That is a fantastic question, thank you for asking. So when you're doing hot process soap, versus cold process soap. Which one retains the most fragrance? And the answer is the hot process soap will retain the most fragrance. So the hot process soap, doesn't have to the fragrance in hot process soap does not have to deal with the lye. The sodium hydroxide. This soap, when you first make cold process soap, it's very caustic. It will burn your skin, we'll talk about that in safety but what that also means is it's a lot of hurdle, it's a big hurdle for the fragrance to work through and overcome to get through all the heat and the high pH. With hot process soap, you've already dealt with the high pH, you've already dealt with the heat because you're adding your fragrance at the very end of the hot process soap, soap making method. So hot process soap retains fragrance better actually. That is a great question. I love fragrance. So another note on fragrance oils. When you choose fragrance oils and essential oils you do have to think of, well what color is this product naturally? So this for example is a gorgeous vanilla based soap I made and you can't even see it because there is a really beautiful multi-colored hanger swirl in here, it was difficult to make but since I used a discoloring fragrance, vanilla bean, which smells amazing you can't see the design. And so fragrance oils that contain vanilla or vanillin, think of what color a vanilla bean is right? They're very brown. Those fragrances will go brown in your soap. So that is one thing to keep in mind when you're formulating your designs. You can always work with discoloring fragrances. For example this beer soap that I made. Obviously I worked with the discoloration and was able to get a beautiful design but it's something you want to be aware of when you're formulating your recipes. Usage rates for fragrances and essential oils tend to be about .7 ounces per pound of finished soap. So you can do the math yourself or your brambleberry.com has a fragrance calculator where you can go in and input the amount of soap you're making and how, which fragrance you're using and it will calculate usage rates for you. This is a good example of discoloration. This is orange 10 X essential oil. So that's orange essential oil that's been re-distilled 10 times and it naturally turns the soap a gorgeous kind of orange yellow color. It's fine but you need to be aware of that 'cause if you're trying to get a purple color for example, purple plus orange yellow, it's hard to get a purple color. So you think, you need to think about that when you're thinking, fragrance oil versus essential oil, which one. Another really, really fun part about soap making is all the colorant options. This is really what makes soap making a consumable art form. Right, like every single batch is different and you can design so many things with a lot of different colorants. There's a variety of colorants you can use when you're making soap. So let's start with the easiest ones. Food coloring, everybody has some matter with food coloring right? Food coloring is F, D and C colorants. Food, drug and cosmetics. That means that they've been approved for use in food, drug and cosmetics. It's a liquid colorant and they are F, D and C dyes, and you can either use food coloring or a brand called Labcolors which has 144 different F, D and C colors. So any color you could possibly thing of. On the bottom of the screen there with emerald green, the blue mix, the royal blue, red velvet, those are all Labcolors. So why a variety of colorant choices? Labcolors need to be diluted when you get them. Not all food colorants are stable in cold process soaps so that's something to consider. Remember that high pH I talked about? In addition to being tough on fragrances, it really can be tough on colorants as well. They're super easy to use. So why wouldn't you use a Labcolor every single time right? Those are literally the most gorgeous colors. They're so bright and so happy and so cheerful. The reason you wouldn't use a Labcolor every single time is because they bleed. So up there on the screen you can see the red halo and here you can see the red halo. What that means is Labcolors and food coloring, they're water soluble. So they migrate, they don't have clean, crisp lines. So like example is, this is a nice beautiful, clean, crisp line. You can clearly see that there are some beautiful embedded chunks in here that haven't migrated out and that's because this soap uses a mica. So what's a mica and why would you use it in soap? Mica is an all-natural colorant that's mined from the earth to start with. You can make them synthetically in the lab or you can mine them from the earth. Like a diamond it needs to be shaped, shined so that it can reflect and refract light. Mica's what's most commonly used in eyeshadow. So for example if I'm making eyeshadow I use an eye safe mica. They work best in clear soap and they're colored with either all natural pigments or they can be colored with food coloring, F, D and C colors. So sometimes they're natural, sometimes they're not. In cold process soap, they give an opalescent sheen because remember they need clarity, they need clear in order to shine. So for example this is, this soap uses glitter but you can see that you get a little bit of shine and reflect and refraction in it, it's very pretty. If I was to put that same glitter in cold process soap which is opaque you wouldn't get that sort of shimmer because you wouldn't get any light ever hitting the glitter. So same thing with the mica. It needs the light to reflect and refract and really shine and do some brilliance there. Some micas do bleed so they get the, they get the little halo sometimes. However why would you use a mica then right? Like sometimes they bleed, they don't really work perfectly, the reason you'd use mica is one, there's a huge array of colorants that you can get with micas. So a lot of different colors. Most of them are stable in cold process soap and this is my favorite part, since they really are designed for use in eye shadow they have a very, very fine grain. So they're very easy to mix in to your soap. They're not gonna clump when you, they're really easy to make sure that they're smooth and even in the color. Oxides, so if there was one colorant and you're a beginner and there's only one thing you could buy I would tell you to buy an oxide or a pigment sampler pack because oxides are always stable in cold process soap. They always do what they say they're going to do and what you see is what you get. Oxides in the 70's and before that were mined from the earth and then purified in a lab because the FDA noticed that there was high levels of arsenic and lead coming from all the, these clays and these oxides and pigments that were coming from the earth. So they said ah, you guys we need to purify these things before we put them on people's skin right? No one wants heavy metals going onto their skin and the purification process became so intense that most oxides and pigments, though they can be mined from the earth are now manufactured in labs and so they're considered to be nature identical and so when all the kind of natural oxide pigment, earth colored beauty products, use, usually nature identical pigments and oxides. You have a lot of different colorant options with oxides though less than you would with a synthetic colorant because of course you're limited by what you could actually get in nature. I love oxide, that's what we're gonna be using for this particular recipe and again, for a beginner, they're economical, they are stable and that's exactly what I would use. They do take a little bit of extra premixing because if you notice, the there's chunks in here right? And if you put this chunk of pigment or oxide into your soap, what ends up happening is A, it might not mix in and B, when you're using the soap, if you hit that chunk of pigment you'll end up with a purple streak down your arm. Yeah, no purple streaks are not good. So we'll be, I'll be showing you how to premix your oxides and your pigments when we get to making our soap. And finally natural colors. So there are a large amount of different natural colors that you can use in your soap making. Things like charcoal, rose clay, annatto seed, paprika, kelp powder. In fact my, my natural soap making book, my second book, I have an entire page that showcases gorgeous colors you can get with natural colors. So why wouldn't you use natural colors all the time right? A, they can be more expensive. B, a lot of them require pre-processing. So for example these anatto seeds. They are, they come this way and they, if you just put this in your soap all you're gonna get is bumps right? So you have to infuse them in oil. So they require a little bit of extra work and oftentimes natural colorants, herbs and extracts just aren't stable long term. Meaning when they hit the light they end up eventually three to six months fading. It's not a big deal if you know that that's coming but if you have products that's in a shop that might be sitting there for a year, that is a big deal. One of the things to consider when you're thinking natural colorants is, is this something I can eat? If you can't eat it, you probably don't wanna be using it as a natural colorant and would this be a natural skin irritant? Right, so if you're like, ooh paprika. That is a very pretty red. I should totally try that in soap. You might not want to use that in your soap because think of all the areas that we soap. That would super irritating. So when you're going with natural colorants, kinda be thinking of the end user and be thinking is this safe to eat and would this irritate skin? So spices are generally a no-no for coloring your soap with. Some other additives that you can use in soap to turn it from a straight science and really make it your own and turn it into this beautiful art form are things like clays. And clays are, it's funny because clays are basically purified dirt. When you think about it. In the U.S. they're extracted from sites that are approved and controlled by the Bureau of Land Management and the United States Geological Survey. One thing to think about when you're using clays and there obviously so many gorgeous clays. The round soaps there with the purple and the yellow, those are using clays. So you have a large variety of colorants you can get from clays and you wanna make sure you're using cosmetic grade clays. If you for example, see a pottery place and you're like, "Oh, they have such beautiful clays "and I love these colors." You don't want to ever use those in bath and body products 'cause they may not have been refined to levels that we want them to be. Without the lead, the arsenic, the cadmium and all those heavy metals. When you're using clays you want to make sure you're adding them at trace and clays are a natural drying agent right? Like we've all seen them in face masks and they're awesome for purifying skin and the reason they do that is 'cause they draw moisture and they draw oil from your skin. So what are they gonna do in your soap? They're gonna dry out the soap. So when you're doing clays, you mix 'em with a little bit of water first and then you add it at trace and the reason we mix 'em a little water first is so they can pull the water out of that water and not out of your soap recipe. I've actually had soap that's just cracked all the way down the middle when I use clays because the clays are doing their job. Pulling out all that moisture and pulling out all that oil and then kind of ruining the look of my soap. So when you're using clays in your soap, premix with water and add at them trace. There are so many beautiful herbs that you can put into your soap. So for example in the soap we're making today, this gorgeous lavender soap, we have lavender on the top of the soap and in this soap right here I put poppy seeds in the soap and then I also put some calendula on top. You'll notice that I don't have the lavender inside of this bar, it's only on the top for a little bit of decoration and why is that? Most herbs go brown in soap no matter what you do which doesn't look great. The only one that stays the right color is calendula herb and that stays nice and yellow for whatever reason. But the other herbs all go brown. So usually herbs are either used for infusions right. For their wonderful properties they give a bar of soap, or they're put on the top for decoration. If you have seen beer soap for example or milk soap in the past. Making milk soap is a really popular thing to do. Do you always, you're like, "Oh how are they doing that? "Do I always have to use water? "How can I keep personalizing my soap? "My husband makes beer in the garage, "how could I turn that into soap?" That's a really advanced technique when you're substituting any liquid for the water. In general you wanna make sure that anything you're adding that is not water you have frozen completely and you add your lye to it very slowly. So for example, when we start making soap, you'll see that lye gets up to 180 degrees. We all know what milk does when it gets to 180 degrees. It scorches, it curdles, it smells bad and so usually when you're soaping with a tea, a milk, a beer, or a wine, or champagne you're gonna wanna start with a frozen liquid first and then add your lye to that. And one additional word on alcohols and alcohol is something I cover in both of my books at great, great length. You have to boil any alcohol you're using, to get the alcohol off. If you add lye to alcohol it will volcano on you. It will actually start to bubble and bubble over and, just (imitates explosion) all over. It's very unsafe. So if you, so that's why you said, that soaping with beer or champagne or wine is a very advanced technique. You have to boil your beer or your alcohol first for 15 minutes, let it sit out in a very wide mouth, open container, overnight and then slowly add your lye to it. So that's an advanced technique but the first rule of soaping that I want you guys to be thinking of is of course safety. That is a safety thing and then the second think I want you to be thinking of. If you can't eat it, you probably don't wanna put it in soap. So I'm trying to think of a liquid that you can't eat that you wouldn't wanna put in soap. I'm coming up blank, but you know motor oil for example. That would be a liquid. You're like, "My husband's a mechanic, "I really wanna make that cool soap." You can't eat it, don't use it in the liquid phase for your soap making. So are there any questions coming in right now that I should stop and talk about Kenna?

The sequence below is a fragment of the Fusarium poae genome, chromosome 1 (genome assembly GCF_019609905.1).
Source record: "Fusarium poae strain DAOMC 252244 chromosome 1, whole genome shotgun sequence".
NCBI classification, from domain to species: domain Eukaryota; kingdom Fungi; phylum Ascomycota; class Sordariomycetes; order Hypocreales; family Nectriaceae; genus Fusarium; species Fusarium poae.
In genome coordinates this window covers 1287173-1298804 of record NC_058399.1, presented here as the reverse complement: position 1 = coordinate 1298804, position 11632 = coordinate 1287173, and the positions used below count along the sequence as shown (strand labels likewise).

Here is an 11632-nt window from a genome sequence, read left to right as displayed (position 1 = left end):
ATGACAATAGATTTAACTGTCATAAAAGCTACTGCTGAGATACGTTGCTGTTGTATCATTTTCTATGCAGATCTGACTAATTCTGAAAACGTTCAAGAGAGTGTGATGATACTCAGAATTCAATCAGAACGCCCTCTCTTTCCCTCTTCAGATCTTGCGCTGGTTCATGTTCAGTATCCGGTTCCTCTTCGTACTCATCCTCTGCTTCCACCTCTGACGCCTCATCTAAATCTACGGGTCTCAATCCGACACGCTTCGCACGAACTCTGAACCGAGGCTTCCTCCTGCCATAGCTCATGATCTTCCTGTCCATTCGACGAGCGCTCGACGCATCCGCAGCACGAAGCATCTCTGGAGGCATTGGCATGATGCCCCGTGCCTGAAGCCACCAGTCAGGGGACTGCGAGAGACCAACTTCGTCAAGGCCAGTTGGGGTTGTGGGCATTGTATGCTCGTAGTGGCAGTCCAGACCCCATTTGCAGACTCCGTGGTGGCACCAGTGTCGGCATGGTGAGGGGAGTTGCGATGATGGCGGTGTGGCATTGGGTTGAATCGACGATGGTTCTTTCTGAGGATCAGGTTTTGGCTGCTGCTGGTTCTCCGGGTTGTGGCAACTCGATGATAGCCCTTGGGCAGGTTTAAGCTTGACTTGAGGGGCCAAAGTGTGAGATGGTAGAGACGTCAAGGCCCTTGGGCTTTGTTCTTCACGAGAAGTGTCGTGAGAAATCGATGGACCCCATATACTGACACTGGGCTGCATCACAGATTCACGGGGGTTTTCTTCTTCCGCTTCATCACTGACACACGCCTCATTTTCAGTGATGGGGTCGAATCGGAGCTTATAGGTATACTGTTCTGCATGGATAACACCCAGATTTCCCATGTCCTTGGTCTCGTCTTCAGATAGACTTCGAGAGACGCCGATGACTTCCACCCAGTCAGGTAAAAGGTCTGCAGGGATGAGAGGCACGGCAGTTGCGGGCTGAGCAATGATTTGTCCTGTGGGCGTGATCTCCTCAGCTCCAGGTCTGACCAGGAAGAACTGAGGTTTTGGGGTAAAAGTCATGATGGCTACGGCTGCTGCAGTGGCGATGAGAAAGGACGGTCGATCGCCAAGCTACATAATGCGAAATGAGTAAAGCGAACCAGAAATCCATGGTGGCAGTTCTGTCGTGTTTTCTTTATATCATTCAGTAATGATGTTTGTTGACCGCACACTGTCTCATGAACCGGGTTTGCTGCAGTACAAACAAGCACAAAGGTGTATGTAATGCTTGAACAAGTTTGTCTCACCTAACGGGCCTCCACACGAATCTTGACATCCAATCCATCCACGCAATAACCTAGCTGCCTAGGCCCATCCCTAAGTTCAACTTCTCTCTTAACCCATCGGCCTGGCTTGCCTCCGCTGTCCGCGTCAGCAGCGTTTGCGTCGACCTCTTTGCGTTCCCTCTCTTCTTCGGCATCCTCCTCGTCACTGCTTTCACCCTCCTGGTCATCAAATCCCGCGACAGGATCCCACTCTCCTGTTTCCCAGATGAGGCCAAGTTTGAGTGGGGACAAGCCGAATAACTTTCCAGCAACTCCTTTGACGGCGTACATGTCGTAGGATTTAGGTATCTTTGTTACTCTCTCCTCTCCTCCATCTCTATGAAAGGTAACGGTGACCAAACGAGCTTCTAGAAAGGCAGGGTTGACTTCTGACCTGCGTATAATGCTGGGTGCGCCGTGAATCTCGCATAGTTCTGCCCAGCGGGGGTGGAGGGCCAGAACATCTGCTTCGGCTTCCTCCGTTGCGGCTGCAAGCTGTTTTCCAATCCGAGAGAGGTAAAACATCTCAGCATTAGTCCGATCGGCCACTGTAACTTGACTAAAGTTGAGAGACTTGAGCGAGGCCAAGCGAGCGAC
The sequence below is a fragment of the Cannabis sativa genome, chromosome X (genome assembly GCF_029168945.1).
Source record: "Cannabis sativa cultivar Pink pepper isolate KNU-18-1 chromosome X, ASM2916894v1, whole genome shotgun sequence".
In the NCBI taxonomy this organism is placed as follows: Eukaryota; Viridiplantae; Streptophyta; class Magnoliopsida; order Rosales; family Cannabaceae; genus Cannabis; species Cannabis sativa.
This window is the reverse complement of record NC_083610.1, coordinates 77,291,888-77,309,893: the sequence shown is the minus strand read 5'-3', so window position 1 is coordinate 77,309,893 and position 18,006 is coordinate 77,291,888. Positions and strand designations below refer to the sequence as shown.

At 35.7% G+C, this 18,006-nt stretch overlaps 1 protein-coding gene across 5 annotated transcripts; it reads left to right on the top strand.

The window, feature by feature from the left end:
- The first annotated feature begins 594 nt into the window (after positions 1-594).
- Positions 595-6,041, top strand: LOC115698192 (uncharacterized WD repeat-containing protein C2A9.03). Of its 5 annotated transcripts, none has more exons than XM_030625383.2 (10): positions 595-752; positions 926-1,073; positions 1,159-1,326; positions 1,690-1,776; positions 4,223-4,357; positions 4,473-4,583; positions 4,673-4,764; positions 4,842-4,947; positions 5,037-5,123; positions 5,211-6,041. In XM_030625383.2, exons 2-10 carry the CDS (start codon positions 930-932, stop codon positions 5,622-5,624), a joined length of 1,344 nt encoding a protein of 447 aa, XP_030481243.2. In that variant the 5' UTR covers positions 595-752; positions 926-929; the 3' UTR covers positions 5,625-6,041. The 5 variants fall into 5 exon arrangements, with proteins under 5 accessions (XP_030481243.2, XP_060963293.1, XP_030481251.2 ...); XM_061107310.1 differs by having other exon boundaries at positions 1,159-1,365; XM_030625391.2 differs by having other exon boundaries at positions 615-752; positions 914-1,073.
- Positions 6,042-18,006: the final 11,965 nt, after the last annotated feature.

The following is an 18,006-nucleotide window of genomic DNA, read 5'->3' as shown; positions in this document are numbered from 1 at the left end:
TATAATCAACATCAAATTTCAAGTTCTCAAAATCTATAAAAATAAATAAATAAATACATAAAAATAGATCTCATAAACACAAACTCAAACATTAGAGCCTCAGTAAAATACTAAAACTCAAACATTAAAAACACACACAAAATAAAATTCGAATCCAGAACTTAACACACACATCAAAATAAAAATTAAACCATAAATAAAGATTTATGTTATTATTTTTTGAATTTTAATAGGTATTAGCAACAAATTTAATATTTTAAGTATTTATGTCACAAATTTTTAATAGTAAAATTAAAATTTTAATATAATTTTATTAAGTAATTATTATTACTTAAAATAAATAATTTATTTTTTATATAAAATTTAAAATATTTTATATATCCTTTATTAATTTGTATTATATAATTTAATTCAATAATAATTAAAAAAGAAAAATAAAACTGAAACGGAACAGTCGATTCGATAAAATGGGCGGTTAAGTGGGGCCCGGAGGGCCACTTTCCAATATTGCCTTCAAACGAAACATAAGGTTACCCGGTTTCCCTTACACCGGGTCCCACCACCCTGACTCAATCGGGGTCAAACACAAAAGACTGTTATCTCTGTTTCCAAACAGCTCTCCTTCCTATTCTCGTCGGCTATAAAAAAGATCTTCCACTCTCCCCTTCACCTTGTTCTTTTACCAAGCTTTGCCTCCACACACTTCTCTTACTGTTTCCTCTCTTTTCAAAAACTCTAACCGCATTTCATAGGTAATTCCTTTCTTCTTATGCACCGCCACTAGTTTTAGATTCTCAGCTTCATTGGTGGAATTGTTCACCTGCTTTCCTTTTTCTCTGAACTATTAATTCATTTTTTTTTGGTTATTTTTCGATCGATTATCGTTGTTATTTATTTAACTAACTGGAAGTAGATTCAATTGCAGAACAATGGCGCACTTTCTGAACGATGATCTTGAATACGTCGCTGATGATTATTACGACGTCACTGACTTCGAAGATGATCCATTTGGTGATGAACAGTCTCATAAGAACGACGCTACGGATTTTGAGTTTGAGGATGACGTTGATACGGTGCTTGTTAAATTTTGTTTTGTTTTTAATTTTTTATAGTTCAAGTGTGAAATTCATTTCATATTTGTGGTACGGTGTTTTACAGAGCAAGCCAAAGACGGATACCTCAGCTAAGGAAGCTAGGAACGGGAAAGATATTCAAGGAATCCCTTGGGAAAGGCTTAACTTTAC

There absolutely are and again we've got people tuning in from all over. I wanted to share one. Jane Agamoth who is tuning in from Nigeria.